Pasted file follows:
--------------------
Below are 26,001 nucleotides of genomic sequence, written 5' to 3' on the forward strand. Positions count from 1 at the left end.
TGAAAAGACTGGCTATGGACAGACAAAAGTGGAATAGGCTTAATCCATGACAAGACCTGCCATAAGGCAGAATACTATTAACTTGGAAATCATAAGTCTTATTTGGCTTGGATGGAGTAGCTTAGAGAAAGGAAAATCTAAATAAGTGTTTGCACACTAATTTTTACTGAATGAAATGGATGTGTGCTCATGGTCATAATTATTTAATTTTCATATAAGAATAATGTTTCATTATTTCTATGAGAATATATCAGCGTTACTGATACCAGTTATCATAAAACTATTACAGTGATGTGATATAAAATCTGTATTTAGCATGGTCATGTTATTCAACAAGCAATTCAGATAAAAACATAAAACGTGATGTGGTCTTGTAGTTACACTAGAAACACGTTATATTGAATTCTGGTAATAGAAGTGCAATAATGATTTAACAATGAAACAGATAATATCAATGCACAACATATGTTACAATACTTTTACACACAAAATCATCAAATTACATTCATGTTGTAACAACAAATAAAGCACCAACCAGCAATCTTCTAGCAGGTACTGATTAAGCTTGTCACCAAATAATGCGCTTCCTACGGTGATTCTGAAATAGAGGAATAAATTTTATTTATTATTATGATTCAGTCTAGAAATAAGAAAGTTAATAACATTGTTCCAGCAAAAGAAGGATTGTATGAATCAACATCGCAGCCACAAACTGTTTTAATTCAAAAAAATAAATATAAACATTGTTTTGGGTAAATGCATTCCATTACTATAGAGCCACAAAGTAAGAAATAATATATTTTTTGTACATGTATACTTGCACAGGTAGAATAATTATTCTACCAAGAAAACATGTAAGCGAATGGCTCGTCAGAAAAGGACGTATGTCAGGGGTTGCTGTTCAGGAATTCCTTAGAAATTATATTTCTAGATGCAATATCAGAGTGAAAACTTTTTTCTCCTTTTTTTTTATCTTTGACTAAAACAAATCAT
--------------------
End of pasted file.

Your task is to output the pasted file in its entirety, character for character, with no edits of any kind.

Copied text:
Below are 26,001 nucleotides of genomic sequence, written 5' to 3' on the forward strand. Positions count from 1 at the left end.
TGAAAAGACTGGCTATGGACAGACAAAAGTGGAATAGGCTTAATCCATGACAAGACCTGCCATAAGGCAGAATACTATTAACTTGGAAATCATAAGTCTTATTTGGCTTGGATGGAGTAGCTTAGAGAAAGGAAAATCTAAATAAGTGTTTGCACACTAATTTTTACTGAATGAAATGGATGTGTGCTCATGGTCATAATTATTTAATTTTCATATAAGAATAATGTTTCATTATTTCTATGAGAATATATCAGCGTTACTGATACCAGTTATCATAAAACTATTACAGTGATGTGATATAAAATCTGTATTTAGCATGGTCATGTTATTCAACAAGCAATTCAGATAAAAACATAAAACGTGATGTGGTCTTGTAGTTACACTAGAAACACGTTATATTGAATTCTGGTAATAGAAGTGCAATAATGATTTAACAATGAAACAGATAATATCAATGCACAACATATGTTACAATACTTTTACACACAAAATCATCAAATTACATTCATGTTGTAACAACAAATAAAGCACCAACCAGCAATCTTCTAGCAGGTACTGATTAAGCTTGTCACCAAATAATGCGCTTCCTACGGTGATTCTGAAATAGAGGAATAAATTTTATTTATTATTATGATTCAGTCTAGAAATAAGAAAGTTAATAACATTGTTCCAGCAAAAGAAGGATTGTATGAATCAACATCGCAGCCACAAACTGTTTTAATTCAAAAAAATAAATATAAACATTGTTTTGGGTAAATGCATTCCATTACTATAGAGCCACAAAGTAAGAAATAATATATTTTTTGTACATGTATACTTGCACAGGTAGAATAATTATTCTACCAAGAAAACATGTAAGCGAATGGCTCGTCAGAAAAGGACGTATGTCAGGGGTTGCTGTTCAGGAATTCCTTAGAAATTATATTTCTAGATGCAATATCAGAGTGAAAACTTTTTTCTCCTTTTTTTTTATCTTTGACTAAAACAAATCAT